A Canadian animal health company wants to do for female dogs and cats what Ark Sciences Inc. is doing for male dogs.
Ark Sciences this year began shipping to veterinarians an FDA-approved nonsurgical sterilization drug, Zeuterin Injectable Solution, that is formulated to permanently cease canine sperm production.
Seizing an opportunity on the female side, Avivagen Inc. of Ottawa, Ontario, is partnering with University of Saskatchewan veterinarian Duncan Hockley, DVM, who invented what the company calls a drug-based alternative to surgical spaying.
The agreement puts Avivagen first in line for an exclusive license to a technology designed for the permanent sterilization of female mammals, starting with dogs and cats and potentially extending to livestock, wild animals and even humans.
The technology, which for now goes by the name “Sterilis Project,” is a long way from hitting the veterinary market. Avivagen hopes to finish proof-of-concept work by year’s end and at some point launch trial studies.
“We estimate that a nonresource-constrained project could attain registration in about five years, absent technical hurdles and delays in reviews,” said Avivagen’s CEO and president, Cameron Groome.
How the “Sterilis Project” drug would work on females is being kept quiet.
“We are being understandably coy about such matters while we are securing our patent protections,” Groome said. “Once patent applications publish, of course all will be laid bare.”
He revealed that the technology involves a “simple and one-time veterinarian-administered dosing.”
“The mechanisms of this drug-based application are different from the approaches that have been or are being tried,” Groome said. “It is not centered upon vaccination against sex hormones, long-term blockade of sex hormones or toxic tissue ablation.”
Avivagen forecasts a huge North American market for nonsurgical spaying. An estimated 83 percent of dogs and 91 percent of cats are spayed or neutered out of a combined U.S. population of nearly 180 million—half of whom are female.
The arrangement between Avivagen and Dr. Hockley calls for the company to pay all costs related to patents and animal studies. Avivagen’s option to license the technology globally expires July 8, 2015.
If Avivagen exercises its option, Hockley would receive company stock and potential royalty payments.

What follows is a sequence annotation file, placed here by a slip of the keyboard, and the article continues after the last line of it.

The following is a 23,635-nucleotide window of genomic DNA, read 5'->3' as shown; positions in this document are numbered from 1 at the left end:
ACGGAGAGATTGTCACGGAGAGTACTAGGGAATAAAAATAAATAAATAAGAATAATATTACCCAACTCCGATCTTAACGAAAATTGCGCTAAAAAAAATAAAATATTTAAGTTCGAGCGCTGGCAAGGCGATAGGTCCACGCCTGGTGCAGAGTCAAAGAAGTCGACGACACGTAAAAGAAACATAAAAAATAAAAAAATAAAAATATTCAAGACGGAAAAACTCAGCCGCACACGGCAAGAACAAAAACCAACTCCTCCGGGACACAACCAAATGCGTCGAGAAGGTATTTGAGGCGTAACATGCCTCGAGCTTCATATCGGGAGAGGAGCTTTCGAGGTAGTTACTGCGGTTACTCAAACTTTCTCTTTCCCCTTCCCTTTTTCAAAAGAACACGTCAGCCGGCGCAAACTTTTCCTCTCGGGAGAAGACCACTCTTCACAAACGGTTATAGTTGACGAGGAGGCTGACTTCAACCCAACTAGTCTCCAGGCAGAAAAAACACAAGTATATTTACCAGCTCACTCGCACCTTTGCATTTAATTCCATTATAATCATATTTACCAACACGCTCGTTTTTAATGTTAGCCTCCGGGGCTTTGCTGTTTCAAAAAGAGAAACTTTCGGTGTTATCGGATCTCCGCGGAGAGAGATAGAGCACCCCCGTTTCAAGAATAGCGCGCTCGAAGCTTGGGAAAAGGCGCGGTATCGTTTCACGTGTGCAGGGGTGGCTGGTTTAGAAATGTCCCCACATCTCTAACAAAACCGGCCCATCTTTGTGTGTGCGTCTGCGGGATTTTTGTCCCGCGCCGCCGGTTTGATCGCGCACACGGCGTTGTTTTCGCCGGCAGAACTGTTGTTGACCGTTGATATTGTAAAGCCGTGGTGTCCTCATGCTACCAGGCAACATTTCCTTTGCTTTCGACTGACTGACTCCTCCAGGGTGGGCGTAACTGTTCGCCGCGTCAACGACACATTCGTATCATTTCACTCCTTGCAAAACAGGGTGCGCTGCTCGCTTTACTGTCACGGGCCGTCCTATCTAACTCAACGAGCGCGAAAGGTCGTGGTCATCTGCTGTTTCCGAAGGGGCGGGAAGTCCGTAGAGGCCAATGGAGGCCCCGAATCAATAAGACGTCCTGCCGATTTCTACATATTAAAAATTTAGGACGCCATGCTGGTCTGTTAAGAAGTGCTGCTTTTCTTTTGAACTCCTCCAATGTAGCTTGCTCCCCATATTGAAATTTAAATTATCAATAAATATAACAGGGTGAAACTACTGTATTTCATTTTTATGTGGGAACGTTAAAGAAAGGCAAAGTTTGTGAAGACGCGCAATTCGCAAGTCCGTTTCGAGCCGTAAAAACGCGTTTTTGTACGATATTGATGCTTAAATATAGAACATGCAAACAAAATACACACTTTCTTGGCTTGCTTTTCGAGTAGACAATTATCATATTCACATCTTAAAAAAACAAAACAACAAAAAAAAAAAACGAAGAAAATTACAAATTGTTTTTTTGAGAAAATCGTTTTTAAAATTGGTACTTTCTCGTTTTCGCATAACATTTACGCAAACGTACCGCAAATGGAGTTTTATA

Hockley and Groome have known each other for 15 years.
“I believe this invention to be in the best of hands and [I] will be available to support the Avivagen team as they design and complete the necessary proof-of-concept studies,” Hockley said.
He directs the teaching hospital at Saskatchewan’s Western College of Veterinary Medicine and developed the sterilization technology independent of his university work.
“If it proves out, I believe this drug-based approach is likely to transform animal care and veterinary practice,” Hockley said. “In the future, we could have far fewer unwanted pets, simple one-step programs for population control, and veterinarians would be able to use their surgical time to help sick animals as opposed to sterilizing healthy ones.”
Avivagen is known for a technology called Fully-Oxidized beta-Carotene (OxC-beta), a proprietary product based on carotenoid antioxidants and designed to support immune function in animals.
“Like our OxC-beta technology, we believe this permanent and nonsurgical sterilization technology is unique and potentially revolutionary,” Groome said. “If we exercise the option to acquire the license, we are hopeful that it will help animals and their caregivers, while also possibly becoming the largest new veterinary product in a long time.”
Avivagen isn’t pursuing the Michelson Prize, a $25 million award that Found Animals Foundation has promised to the first inventor of a low-cost, permanent, nonsurgical sterilant that works on both male and female cats and dogs.
“There are many differences between what constitutes fertility and sterility for males and females, and we believe it will be very difficult or impossible for any single product to safely and effectively sterilize both sexes due to these unique subtleties,” Groome said. “As witness to that challenge, we note that the Michelson Prize remains unclaimed and that spaying and neutering surgeries continue to be the mainstays of animal population control.”